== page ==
The Gold bulls have been taking a beating after gold prices happened to retreat the most in two-weeks yesterday, as a rebound in global equities eroded demand for an alternative asset and spurred investors to sell the metal after its rally to an all-time high late last week. Other investors have sold the yellow metal to cover losses in the CHF and other asset classes after the SNB pegged their currency to the EUR. Technically, to date, individuals that have been long the CHF are likely to be long some gold, an alternative safe commodity which has also required some paring back. The SNB is ‘aiming for a substantial and sustained weakening of the franc’ and ‘is prepared to buy foreign currency in unlimited quantities’. In the medium term this can only be bad news for the commodity.

The gold bulls would have us believe that commodity prices has recently undergone a strong correction, followed by a decent consolidation and particularly as European sovereign concerns escalate. They believe that all the variables are in place for another impressive gold rally. Last month, gold completed its biggest monthly gain in two years, on speculation that the Fed will take more action to spur growth. Investors are guessing that the Fed will be required to ease monetary policy in answer to stimulate the economy. This will boost the appeal of the yellow metal as an alternative asset class. Year-to-date, the lemming commodity trade is up +24.2%, as the global debt crises and volatile stock markets have supported the appeal of the metal as an alternative asset. The Fed’s efforts to drive interest rates lower to support lending should curtail the dollar’s appeal and by default, support commodities. The commodity is heading for its eleventh consecutive annual gain ($1,835+$17.00c).

The Nikkei closed at 8,793 up+30. The DAX index in Europe was at 5,445 up+45; the FTSE (UK) currently is 5,355 up+32. The early call for the open of key US indices is unchanged. The US 10-year eased 1bp yesterday (2.03%) and is little changed in the o/n session.

“Da Bears” are back in town, temporarily at least with longer yields backing up ever so slightly from their all-time low on speculation that Obama’s plan to spark hiring by injecting more than $300b into the economy will bolster growth. With global bourses in the black yesterday pushed the long end of the US price curve lower as investors pared some of their risk aversion appetite. The 2/30’s spread trades close to +312 basis points after falling earlier in the week to +308 (the narrowest on a closing basis since in 12-months).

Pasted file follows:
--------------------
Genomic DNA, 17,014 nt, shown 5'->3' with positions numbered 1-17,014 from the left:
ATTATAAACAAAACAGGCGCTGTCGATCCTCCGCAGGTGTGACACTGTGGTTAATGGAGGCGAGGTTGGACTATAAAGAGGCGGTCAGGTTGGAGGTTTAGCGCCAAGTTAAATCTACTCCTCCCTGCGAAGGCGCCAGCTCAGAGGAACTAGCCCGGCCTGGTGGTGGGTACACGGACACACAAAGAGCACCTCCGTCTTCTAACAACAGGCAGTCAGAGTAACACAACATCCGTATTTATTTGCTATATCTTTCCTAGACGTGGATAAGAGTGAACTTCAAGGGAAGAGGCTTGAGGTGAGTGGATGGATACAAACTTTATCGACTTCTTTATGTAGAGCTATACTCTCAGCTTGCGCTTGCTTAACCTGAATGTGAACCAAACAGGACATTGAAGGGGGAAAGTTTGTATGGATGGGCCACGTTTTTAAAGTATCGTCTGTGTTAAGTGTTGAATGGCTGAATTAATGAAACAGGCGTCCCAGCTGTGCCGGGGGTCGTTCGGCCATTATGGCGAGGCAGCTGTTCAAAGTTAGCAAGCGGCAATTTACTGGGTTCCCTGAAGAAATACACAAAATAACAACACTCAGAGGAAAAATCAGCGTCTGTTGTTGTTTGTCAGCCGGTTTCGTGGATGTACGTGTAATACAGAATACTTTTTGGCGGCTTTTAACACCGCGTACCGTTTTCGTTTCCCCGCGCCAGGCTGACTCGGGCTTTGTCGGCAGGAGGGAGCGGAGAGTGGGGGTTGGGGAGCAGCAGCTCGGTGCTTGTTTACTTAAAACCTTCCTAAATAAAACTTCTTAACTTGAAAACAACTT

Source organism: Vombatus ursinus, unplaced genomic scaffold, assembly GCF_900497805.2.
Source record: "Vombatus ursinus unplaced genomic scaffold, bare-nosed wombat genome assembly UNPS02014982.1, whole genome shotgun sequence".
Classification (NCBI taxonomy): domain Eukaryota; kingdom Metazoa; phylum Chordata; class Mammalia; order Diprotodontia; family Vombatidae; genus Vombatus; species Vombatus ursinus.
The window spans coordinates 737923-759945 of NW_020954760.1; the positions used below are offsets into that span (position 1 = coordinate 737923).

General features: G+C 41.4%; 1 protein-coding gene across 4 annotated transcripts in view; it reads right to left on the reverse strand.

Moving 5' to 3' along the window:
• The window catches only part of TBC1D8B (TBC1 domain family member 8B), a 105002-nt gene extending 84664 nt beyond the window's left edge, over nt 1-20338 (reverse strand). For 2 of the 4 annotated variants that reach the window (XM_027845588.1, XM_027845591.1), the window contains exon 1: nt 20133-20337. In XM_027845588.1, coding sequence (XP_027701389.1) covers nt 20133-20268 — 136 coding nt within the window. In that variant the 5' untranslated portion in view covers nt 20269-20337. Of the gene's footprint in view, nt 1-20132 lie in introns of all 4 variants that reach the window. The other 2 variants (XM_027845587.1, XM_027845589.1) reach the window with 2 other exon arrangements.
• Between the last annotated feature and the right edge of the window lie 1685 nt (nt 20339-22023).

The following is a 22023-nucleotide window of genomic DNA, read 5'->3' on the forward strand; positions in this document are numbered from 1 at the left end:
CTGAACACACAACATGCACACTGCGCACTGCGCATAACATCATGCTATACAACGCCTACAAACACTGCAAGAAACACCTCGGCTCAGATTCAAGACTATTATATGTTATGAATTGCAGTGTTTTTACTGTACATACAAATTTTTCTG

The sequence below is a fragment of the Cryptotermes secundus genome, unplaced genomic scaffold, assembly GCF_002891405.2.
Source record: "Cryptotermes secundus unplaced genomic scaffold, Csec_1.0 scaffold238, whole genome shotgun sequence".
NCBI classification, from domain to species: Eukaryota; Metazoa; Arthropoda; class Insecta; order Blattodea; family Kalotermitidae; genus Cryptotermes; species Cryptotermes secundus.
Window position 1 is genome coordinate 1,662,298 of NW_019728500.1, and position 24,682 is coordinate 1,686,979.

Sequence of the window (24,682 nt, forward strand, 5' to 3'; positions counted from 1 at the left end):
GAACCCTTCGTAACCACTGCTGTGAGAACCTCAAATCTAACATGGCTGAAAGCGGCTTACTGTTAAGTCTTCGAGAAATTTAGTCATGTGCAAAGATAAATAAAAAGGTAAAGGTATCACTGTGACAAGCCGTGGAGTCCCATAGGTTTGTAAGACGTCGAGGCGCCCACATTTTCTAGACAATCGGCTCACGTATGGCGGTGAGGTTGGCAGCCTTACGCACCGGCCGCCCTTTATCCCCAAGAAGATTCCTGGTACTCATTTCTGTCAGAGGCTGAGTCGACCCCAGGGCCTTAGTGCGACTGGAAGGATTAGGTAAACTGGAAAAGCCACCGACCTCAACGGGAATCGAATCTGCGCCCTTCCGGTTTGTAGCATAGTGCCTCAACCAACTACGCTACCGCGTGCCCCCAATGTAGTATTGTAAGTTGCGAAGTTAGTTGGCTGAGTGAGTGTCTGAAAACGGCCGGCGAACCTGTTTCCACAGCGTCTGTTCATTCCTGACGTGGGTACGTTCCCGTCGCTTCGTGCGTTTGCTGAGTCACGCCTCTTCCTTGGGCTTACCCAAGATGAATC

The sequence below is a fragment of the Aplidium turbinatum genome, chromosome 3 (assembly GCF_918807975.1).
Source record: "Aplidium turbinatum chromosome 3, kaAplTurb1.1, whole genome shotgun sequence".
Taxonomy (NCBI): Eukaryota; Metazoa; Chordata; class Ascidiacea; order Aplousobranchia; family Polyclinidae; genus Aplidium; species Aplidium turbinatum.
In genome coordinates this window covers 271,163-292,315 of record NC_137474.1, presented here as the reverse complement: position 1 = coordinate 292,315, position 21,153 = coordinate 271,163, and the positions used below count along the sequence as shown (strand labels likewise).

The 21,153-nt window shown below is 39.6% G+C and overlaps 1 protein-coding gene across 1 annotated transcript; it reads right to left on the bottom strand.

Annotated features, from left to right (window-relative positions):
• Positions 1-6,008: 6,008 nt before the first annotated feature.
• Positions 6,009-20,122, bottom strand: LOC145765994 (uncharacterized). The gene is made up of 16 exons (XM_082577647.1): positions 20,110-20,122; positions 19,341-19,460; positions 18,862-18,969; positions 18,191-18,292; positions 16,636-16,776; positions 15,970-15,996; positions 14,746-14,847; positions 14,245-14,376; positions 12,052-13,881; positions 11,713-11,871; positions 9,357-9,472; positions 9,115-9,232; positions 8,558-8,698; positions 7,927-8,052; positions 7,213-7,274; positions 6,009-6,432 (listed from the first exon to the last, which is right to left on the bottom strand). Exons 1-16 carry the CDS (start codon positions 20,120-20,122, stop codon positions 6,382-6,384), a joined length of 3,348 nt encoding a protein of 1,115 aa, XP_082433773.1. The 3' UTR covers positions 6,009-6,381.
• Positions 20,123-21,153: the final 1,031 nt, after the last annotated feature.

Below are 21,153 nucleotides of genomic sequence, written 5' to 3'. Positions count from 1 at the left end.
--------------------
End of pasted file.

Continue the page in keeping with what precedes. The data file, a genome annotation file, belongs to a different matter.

The pullbacks will run into support on concern that the Euro-zone’s debt crisis will cripple financial institutions. Thus far, dealers have managed to flatten the US curve from +270bp two-months ago with a target in mind of +150bp as they trade in front of the Fed who is expected to introduce new stimulus measures at its next meeting. This is the flattest the curve has been in two-years. The process is known as *‘operation twist’. The market waits for the two day FOMC meeting on 20-21st of this month.

*The potential term extension by the Fed is being dubbed a new Operation Twist, a reference to the program in the early 1960s in which the Fed and Treasury department collaborated to try to reduce longer term rates without reducing short rates. The US was in recession at the time, but also on a modified gold standard, and so wanted to avoid cutting short term rates, in the belief that lower short term rates would exacerbate flows of gold and dollars out of the US into Europe.

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Dean Popplewell

Dean Popplewell

Vice-President of Market Analysis at MarketPulse
Dean Popplewell has nearly two decades of experience trading currencies and fixed income instruments. He has a deep understanding of market fundamentals and the impact of global events on capital markets. He is respected among professional traders for his skilled analysis and career history as global head of trading for firms such as Scotia Capital and BMO Nesbitt Burns. Since joining OANDA in 2006, Dean has played an instrumental role in driving awareness of the forex market as an emerging asset class for retail investors, as well as providing expert counsel to a number of internal teams on how to best serve clients and industry stakeholders.
Dean Popplewell